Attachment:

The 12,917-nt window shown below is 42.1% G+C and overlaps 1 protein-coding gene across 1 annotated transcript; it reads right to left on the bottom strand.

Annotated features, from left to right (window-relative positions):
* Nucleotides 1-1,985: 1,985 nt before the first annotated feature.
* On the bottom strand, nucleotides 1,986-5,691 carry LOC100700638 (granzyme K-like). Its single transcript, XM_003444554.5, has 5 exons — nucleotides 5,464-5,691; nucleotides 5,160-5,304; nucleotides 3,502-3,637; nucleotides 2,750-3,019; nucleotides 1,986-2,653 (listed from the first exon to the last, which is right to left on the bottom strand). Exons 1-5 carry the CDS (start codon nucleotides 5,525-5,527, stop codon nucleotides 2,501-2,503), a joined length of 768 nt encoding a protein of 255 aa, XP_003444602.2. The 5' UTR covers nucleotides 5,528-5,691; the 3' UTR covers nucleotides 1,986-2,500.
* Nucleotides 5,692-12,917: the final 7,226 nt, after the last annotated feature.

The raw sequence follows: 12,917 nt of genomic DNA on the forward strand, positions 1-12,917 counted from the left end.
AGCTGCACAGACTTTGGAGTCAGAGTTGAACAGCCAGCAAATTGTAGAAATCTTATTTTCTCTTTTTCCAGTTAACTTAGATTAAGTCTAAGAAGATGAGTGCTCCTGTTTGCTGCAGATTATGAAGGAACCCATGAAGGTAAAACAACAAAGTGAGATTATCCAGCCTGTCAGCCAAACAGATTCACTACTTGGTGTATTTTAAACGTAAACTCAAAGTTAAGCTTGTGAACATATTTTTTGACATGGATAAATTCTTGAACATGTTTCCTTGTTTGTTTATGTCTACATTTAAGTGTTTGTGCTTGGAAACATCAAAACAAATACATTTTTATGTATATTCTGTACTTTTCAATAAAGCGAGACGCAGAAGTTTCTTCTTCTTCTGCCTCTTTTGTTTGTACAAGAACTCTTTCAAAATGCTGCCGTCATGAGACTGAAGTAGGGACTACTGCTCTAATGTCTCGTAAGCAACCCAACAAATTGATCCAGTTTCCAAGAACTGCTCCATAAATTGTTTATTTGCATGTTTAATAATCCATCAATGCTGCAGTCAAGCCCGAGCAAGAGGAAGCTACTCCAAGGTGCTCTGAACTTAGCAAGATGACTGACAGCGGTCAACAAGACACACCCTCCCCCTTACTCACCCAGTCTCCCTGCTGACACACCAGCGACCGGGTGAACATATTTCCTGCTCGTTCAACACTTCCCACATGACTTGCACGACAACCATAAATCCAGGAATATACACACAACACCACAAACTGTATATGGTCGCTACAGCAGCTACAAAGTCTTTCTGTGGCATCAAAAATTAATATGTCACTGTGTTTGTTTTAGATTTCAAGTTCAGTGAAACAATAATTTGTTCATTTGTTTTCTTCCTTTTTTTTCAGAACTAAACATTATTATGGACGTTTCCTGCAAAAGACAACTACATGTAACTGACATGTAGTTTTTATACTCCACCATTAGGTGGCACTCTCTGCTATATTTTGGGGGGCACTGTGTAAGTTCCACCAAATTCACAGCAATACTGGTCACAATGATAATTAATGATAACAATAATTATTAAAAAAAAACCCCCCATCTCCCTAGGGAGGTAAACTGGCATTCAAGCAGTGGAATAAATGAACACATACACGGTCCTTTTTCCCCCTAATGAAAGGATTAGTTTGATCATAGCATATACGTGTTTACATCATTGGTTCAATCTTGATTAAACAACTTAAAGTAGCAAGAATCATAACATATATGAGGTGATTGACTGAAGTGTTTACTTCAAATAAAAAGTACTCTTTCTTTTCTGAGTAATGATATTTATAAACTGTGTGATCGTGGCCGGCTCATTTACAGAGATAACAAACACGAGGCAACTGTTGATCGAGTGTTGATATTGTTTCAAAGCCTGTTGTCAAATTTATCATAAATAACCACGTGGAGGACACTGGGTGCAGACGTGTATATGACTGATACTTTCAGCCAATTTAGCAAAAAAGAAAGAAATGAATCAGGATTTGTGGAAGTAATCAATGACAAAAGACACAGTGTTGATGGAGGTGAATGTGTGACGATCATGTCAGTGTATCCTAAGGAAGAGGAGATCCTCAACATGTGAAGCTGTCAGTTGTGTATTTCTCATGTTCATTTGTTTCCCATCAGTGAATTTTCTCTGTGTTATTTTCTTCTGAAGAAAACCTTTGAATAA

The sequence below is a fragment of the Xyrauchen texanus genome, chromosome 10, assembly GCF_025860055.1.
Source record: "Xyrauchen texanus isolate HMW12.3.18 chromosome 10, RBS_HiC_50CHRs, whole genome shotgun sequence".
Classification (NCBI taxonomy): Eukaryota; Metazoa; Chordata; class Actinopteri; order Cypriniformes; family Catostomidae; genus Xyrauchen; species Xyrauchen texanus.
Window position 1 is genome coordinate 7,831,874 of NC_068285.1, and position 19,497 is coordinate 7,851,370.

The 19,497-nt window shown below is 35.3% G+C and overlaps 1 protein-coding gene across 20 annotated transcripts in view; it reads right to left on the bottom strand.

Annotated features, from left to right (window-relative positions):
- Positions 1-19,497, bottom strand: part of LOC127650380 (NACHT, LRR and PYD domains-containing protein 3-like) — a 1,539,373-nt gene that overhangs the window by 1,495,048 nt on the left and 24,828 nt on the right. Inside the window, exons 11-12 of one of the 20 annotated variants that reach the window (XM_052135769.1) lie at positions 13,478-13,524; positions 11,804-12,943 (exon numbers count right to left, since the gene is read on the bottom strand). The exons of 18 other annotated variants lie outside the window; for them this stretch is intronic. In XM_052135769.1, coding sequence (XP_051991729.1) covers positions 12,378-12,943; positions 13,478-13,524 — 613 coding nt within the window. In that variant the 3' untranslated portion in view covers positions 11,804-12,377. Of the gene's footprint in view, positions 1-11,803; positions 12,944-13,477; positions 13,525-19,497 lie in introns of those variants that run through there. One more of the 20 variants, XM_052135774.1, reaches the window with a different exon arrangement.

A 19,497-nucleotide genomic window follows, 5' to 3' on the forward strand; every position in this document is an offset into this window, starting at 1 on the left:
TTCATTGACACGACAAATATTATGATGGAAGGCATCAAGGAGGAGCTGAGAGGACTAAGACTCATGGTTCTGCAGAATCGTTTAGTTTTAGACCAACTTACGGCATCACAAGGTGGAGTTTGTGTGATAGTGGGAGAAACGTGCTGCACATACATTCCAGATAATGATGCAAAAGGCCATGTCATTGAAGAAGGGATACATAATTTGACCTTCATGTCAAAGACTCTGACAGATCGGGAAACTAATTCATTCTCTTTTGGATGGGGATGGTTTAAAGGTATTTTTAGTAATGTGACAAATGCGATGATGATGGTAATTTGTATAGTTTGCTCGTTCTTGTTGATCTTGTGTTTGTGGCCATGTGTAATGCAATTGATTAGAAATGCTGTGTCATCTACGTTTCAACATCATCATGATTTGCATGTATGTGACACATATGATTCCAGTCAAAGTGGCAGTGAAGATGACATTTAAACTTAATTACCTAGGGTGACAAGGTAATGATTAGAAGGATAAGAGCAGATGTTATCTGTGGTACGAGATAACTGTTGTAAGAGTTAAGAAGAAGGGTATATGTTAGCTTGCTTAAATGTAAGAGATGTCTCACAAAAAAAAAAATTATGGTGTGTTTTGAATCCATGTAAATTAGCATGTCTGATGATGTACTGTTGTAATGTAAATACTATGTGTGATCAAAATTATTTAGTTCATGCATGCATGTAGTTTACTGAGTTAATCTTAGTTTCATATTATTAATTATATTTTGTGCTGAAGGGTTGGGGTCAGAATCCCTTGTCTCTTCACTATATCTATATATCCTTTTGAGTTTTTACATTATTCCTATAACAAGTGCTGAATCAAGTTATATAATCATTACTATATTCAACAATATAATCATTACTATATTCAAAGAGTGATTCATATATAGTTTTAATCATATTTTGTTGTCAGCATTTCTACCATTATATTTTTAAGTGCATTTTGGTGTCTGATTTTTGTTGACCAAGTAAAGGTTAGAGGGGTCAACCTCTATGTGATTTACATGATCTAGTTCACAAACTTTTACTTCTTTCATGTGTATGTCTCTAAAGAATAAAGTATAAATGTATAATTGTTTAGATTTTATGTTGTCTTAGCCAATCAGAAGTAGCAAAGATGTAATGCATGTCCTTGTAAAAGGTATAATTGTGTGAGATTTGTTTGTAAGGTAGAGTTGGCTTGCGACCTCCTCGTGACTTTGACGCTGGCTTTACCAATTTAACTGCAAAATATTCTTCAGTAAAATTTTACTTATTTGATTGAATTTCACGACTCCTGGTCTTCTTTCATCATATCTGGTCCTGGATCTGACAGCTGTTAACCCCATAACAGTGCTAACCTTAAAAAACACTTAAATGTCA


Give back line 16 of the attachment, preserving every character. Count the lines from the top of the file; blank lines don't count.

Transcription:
TTCATTGACACGACAAATATTATGATGGAAGGCATCAAGGAGGAGCTGAGAGGACTAAGACTCATGGTTCTGCAGAATCGTTTAGTTTTAGACCAACTTACGGCATCACAAGGTGGAGTTTGTGTGATAGTGGGAGAAACGTGCTGCACATACATTCCAGATAATGATGCAAAAGGCCATGTCATTGAAGAAGGGATACATAATTTGACCTTCATGTCAAAGACTCTGACAGATCGGGAAACTAATTCATTCTCTTTTGGATGGGGATGGTTTAAAGGTATTTTTAGTAATGTGACAAATGCGATGATGATGGTAATTTGTATAGTTTGCTCGTTCTTGTTGATCTTGTGTTTGTGGCCATGTGTAATGCAATTGATTAGAAATGCTGTGTCATCTACGTTTCAACATCATCATGATTTGCATGTATGTGACACATATGATTCCAGTCAAAGTGGCAGTGAAGATGACATTTAAACTTAATTACCTAGGGTGACAAGGTAATGATTAGAAGGATAAGAGCAGATGTTATCTGTGGTACGAGATAACTGTTGTAAGAGTTAAGAAGAAGGGTATATGTTAGCTTGCTTAAATGTAAGAGATGTCTCACAAAAAAAAAAATTATGGTGTGTTTTGAATCCATGTAAATTAGCATGTCTGATGATGTACTGTTGTAATGTAAATACTATGTGTGATCAAAATTATTTAGTTCATGCATGCATGTAGTTTACTGAGTTAATCTTAGTTTCATATTATTAATTATATTTTGTGCTGAAGGGTTGGGGTCAGAATCCCTTGTCTCTTCACTATATCTATATATCCTTTTGAGTTTTTACATTATTCCTATAACAAGTGCTGAATCAAGTTATATAATCATTACTATATTCAACAATATAATCATTACTATATTCAAAGAGTGATTCATATATAGTTTTAATCATATTTTGTTGTCAGCATTTCTACCATTATATTTTTAAGTGCATTTTGGTGTCTGATTTTTGTTGACCAAGTAAAGGTTAGAGGGGTCAACCTCTATGTGATTTACATGATCTAGTTCACAAACTTTTACTTCTTTCATGTGTATGTCTCTAAAGAATAAAGTATAAATGTATAATTGTTTAGATTTTATGTTGTCTTAGCCAATCAGAAGTAGCAAAGATGTAATGCATGTCCTTGTAAAAGGTATAATTGTGTGAGATTTGTTTGTAAGGTAGAGTTGGCTTGCGACCTCCTCGTGACTTTGACGCTGGCTTTACCAATTTAACTGCAAAATATTCTTCAGTAAAATTTTACTTATTTGATTGAATTTCACGACTCCTGGTCTTCTTTCATCATATCTGGTCCTGGATCTGACAGCTGTTAACCCCATAACAGTGCTAACCTTAAAAAACACTTAAATGTCA